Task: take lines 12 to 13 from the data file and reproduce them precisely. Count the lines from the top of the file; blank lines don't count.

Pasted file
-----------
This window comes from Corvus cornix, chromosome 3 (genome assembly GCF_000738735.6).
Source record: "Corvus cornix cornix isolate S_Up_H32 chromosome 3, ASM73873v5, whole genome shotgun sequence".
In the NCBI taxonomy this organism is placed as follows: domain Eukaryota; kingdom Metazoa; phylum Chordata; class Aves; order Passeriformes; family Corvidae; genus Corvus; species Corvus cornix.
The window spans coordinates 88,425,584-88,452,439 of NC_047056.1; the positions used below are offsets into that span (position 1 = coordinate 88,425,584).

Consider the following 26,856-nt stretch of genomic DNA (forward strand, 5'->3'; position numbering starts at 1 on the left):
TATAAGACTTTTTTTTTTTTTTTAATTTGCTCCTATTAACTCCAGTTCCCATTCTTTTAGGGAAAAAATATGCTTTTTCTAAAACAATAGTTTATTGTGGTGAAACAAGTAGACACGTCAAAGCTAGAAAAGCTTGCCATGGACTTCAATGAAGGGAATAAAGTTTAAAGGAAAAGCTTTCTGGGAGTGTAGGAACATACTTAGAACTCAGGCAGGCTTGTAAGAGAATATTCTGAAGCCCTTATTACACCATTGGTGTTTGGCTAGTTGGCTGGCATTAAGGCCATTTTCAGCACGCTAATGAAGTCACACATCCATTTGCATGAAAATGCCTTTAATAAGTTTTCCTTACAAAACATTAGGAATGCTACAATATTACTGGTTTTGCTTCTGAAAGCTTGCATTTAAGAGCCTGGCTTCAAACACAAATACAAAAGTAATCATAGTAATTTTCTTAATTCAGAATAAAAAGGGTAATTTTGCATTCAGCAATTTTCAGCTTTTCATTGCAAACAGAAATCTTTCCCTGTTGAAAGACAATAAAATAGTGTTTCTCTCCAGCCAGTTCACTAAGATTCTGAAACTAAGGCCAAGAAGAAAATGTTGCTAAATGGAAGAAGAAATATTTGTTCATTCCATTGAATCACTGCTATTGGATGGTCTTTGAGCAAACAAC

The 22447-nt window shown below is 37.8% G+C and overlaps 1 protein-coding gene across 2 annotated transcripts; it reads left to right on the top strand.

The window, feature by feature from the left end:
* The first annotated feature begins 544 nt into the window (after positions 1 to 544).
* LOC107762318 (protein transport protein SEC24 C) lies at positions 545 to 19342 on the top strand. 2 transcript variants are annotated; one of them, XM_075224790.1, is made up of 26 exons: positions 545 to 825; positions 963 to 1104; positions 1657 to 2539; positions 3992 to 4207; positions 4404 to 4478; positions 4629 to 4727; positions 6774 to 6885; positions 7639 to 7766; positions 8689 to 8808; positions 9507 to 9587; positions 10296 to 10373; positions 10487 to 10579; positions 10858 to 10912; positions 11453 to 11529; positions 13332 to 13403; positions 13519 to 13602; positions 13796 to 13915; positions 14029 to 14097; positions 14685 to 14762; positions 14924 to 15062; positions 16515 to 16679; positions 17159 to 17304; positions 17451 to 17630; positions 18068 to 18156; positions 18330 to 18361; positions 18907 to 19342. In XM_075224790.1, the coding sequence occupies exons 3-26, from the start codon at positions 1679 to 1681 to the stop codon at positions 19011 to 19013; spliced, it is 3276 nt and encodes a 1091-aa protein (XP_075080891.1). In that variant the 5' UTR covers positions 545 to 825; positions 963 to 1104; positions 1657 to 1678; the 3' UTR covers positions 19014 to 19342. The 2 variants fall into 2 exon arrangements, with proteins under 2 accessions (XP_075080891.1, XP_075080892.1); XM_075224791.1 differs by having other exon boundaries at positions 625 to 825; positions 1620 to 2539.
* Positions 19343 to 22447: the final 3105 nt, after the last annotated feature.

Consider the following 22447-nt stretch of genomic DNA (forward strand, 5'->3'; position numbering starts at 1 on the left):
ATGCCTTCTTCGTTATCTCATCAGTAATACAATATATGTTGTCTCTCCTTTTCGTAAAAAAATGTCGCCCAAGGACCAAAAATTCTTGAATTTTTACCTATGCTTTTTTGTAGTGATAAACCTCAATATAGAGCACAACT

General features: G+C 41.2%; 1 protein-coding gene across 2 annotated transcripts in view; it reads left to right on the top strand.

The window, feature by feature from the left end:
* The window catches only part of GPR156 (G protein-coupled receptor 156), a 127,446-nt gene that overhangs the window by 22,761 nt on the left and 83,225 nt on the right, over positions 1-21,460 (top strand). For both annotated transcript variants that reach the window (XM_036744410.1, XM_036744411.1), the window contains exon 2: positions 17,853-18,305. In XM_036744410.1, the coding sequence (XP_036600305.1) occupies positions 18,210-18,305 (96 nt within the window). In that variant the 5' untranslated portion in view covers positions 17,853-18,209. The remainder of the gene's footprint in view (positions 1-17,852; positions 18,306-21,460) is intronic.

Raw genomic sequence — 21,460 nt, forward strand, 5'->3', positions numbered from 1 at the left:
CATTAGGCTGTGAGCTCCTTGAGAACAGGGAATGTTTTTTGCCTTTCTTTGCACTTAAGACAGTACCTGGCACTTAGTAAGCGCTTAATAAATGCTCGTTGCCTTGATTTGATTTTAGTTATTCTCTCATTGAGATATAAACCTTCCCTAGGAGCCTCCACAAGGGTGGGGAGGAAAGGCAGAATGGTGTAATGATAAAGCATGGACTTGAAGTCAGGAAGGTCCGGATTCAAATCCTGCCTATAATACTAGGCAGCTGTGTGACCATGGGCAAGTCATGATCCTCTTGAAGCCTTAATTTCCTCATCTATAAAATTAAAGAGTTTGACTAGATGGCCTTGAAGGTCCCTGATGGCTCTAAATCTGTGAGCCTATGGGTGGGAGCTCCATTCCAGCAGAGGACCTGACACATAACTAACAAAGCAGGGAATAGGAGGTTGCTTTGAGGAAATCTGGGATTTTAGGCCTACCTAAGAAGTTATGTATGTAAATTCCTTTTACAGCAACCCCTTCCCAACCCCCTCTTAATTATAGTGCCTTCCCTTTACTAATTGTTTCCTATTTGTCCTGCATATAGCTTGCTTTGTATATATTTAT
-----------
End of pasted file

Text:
Consider the following 22447-nt stretch of genomic DNA (forward strand, 5'->3'; position numbering starts at 1 on the left):
ATGCCTTCTTCGTTATCTCATCAGTAATACAATATATGTTGTCTCTCCTTTTCGTAAAAAAATGTCGCCCAAGGACCAAAAATTCTTGAATTTTTACCTATGCTTTTTTGTAGTGATAAACCTCAATATAGAGCACAACT